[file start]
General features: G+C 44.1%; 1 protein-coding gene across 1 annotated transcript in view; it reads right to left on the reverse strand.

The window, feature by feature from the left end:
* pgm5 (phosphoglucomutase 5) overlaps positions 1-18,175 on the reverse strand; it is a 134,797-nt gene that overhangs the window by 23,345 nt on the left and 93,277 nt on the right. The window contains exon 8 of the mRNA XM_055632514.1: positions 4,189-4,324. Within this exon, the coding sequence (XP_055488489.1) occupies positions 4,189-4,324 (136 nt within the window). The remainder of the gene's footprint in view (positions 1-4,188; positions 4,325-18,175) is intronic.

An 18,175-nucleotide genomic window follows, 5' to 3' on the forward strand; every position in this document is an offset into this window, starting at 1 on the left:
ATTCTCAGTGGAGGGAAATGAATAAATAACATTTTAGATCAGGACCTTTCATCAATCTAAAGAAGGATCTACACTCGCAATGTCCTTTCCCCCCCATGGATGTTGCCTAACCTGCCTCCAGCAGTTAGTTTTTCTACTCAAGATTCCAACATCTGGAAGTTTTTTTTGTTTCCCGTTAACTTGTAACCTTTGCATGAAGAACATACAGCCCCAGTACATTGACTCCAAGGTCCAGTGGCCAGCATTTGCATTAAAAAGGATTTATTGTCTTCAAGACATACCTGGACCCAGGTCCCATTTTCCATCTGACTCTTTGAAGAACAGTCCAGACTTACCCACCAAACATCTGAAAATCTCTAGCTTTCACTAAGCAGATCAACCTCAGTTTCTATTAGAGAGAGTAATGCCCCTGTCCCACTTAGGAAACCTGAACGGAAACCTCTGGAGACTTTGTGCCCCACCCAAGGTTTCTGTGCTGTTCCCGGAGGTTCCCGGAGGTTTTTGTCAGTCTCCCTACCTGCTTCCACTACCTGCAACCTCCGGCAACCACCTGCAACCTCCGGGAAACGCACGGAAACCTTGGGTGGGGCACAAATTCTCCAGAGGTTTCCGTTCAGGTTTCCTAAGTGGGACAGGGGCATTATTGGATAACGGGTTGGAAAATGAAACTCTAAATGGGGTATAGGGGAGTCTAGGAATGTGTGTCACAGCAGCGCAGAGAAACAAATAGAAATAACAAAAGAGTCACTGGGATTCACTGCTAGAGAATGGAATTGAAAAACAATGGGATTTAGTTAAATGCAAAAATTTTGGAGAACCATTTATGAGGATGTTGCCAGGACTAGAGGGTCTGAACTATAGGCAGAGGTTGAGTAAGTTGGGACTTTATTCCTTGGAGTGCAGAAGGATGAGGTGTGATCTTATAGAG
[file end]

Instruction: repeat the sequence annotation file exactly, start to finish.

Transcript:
General features: G+C 44.1%; 1 protein-coding gene across 1 annotated transcript in view; it reads right to left on the reverse strand.

The window, feature by feature from the left end:
* pgm5 (phosphoglucomutase 5) overlaps positions 1-18,175 on the reverse strand; it is a 134,797-nt gene that overhangs the window by 23,345 nt on the left and 93,277 nt on the right. The window contains exon 8 of the mRNA XM_055632514.1: positions 4,189-4,324. Within this exon, the coding sequence (XP_055488489.1) occupies positions 4,189-4,324 (136 nt within the window). The remainder of the gene's footprint in view (positions 1-4,188; positions 4,325-18,175) is intronic.

An 18,175-nucleotide genomic window follows, 5' to 3' on the forward strand; every position in this document is an offset into this window, starting at 1 on the left:
ATTCTCAGTGGAGGGAAATGAATAAATAACATTTTAGATCAGGACCTTTCATCAATCTAAAGAAGGATCTACACTCGCAATGTCCTTTCCCCCCCATGGATGTTGCCTAACCTGCCTCCAGCAGTTAGTTTTTCTACTCAAGATTCCAACATCTGGAAGTTTTTTTTGTTTCCCGTTAACTTGTAACCTTTGCATGAAGAACATACAGCCCCAGTACATTGACTCCAAGGTCCAGTGGCCAGCATTTGCATTAAAAAGGATTTATTGTCTTCAAGACATACCTGGACCCAGGTCCCATTTTCCATCTGACTCTTTGAAGAACAGTCCAGACTTACCCACCAAACATCTGAAAATCTCTAGCTTTCACTAAGCAGATCAACCTCAGTTTCTATTAGAGAGAGTAATGCCCCTGTCCCACTTAGGAAACCTGAACGGAAACCTCTGGAGACTTTGTGCCCCACCCAAGGTTTCTGTGCTGTTCCCGGAGGTTCCCGGAGGTTTTTGTCAGTCTCCCTACCTGCTTCCACTACCTGCAACCTCCGGCAACCACCTGCAACCTCCGGGAAACGCACGGAAACCTTGGGTGGGGCACAAATTCTCCAGAGGTTTCCGTTCAGGTTTCCTAAGTGGGACAGGGGCATTATTGGATAACGGGTTGGAAAATGAAACTCTAAATGGGGTATAGGGGAGTCTAGGAATGTGTGTCACAGCAGCGCAGAGAAACAAATAGAAATAACAAAAGAGTCACTGGGATTCACTGCTAGAGAATGGAATTGAAAAACAATGGGATTTAGTTAAATGCAAAAATTTTGGAGAACCATTTATGAGGATGTTGCCAGGACTAGAGGGTCTGAACTATAGGCAGAGGTTGAGTAAGTTGGGACTTTATTCCTTGGAGTGCAGAAGGATGAGGTGTGATCTTATAGAG